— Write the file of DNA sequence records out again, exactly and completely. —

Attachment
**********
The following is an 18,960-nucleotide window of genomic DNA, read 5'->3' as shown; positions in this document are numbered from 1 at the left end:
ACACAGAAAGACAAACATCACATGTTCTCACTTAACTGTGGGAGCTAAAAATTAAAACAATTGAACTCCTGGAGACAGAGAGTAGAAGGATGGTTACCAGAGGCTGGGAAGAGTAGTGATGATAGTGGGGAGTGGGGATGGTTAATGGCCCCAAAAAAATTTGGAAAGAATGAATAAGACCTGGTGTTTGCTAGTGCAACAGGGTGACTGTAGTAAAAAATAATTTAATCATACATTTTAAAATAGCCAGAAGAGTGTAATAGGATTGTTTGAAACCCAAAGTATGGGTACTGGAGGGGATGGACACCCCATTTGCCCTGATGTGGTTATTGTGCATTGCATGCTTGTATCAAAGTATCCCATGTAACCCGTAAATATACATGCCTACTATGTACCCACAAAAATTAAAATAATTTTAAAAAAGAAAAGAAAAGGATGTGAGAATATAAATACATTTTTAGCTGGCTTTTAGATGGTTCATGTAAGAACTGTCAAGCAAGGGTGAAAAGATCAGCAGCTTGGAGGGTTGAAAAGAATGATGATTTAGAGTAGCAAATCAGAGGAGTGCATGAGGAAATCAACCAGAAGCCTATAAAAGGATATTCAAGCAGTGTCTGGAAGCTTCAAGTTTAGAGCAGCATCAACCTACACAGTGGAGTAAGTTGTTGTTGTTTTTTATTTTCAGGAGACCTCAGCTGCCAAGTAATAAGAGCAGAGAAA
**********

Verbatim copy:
The following is an 18,960-nucleotide window of genomic DNA, read 5'->3' as shown; positions in this document are numbered from 1 at the left end:
ACACAGAAAGACAAACATCACATGTTCTCACTTAACTGTGGGAGCTAAAAATTAAAACAATTGAACTCCTGGAGACAGAGAGTAGAAGGATGGTTACCAGAGGCTGGGAAGAGTAGTGATGATAGTGGGGAGTGGGGATGGTTAATGGCCCCAAAAAAATTTGGAAAGAATGAATAAGACCTGGTGTTTGCTAGTGCAACAGGGTGACTGTAGTAAAAAATAATTTAATCATACATTTTAAAATAGCCAGAAGAGTGTAATAGGATTGTTTGAAACCCAAAGTATGGGTACTGGAGGGGATGGACACCCCATTTGCCCTGATGTGGTTATTGTGCATTGCATGCTTGTATCAAAGTATCCCATGTAACCCGTAAATATACATGCCTACTATGTACCCACAAAAATTAAAATAATTTTAAAAAAGAAAAGAAAAGGATGTGAGAATATAAATACATTTTTAGCTGGCTTTTAGATGGTTCATGTAAGAACTGTCAAGCAAGGGTGAAAAGATCAGCAGCTTGGAGGGTTGAAAAGAATGATGATTTAGAGTAGCAAATCAGAGGAGTGCATGAGGAAATCAACCAGAAGCCTATAAAAGGATATTCAAGCAGTGTCTGGAAGCTTCAAGTTTAGAGCAGCATCAACCTACACAGTGGAGTAAGTTGTTGTTGTTTTTTATTTTCAGGAGACCTCAGCTGCCAAGTAATAAGAGCAGAGAAA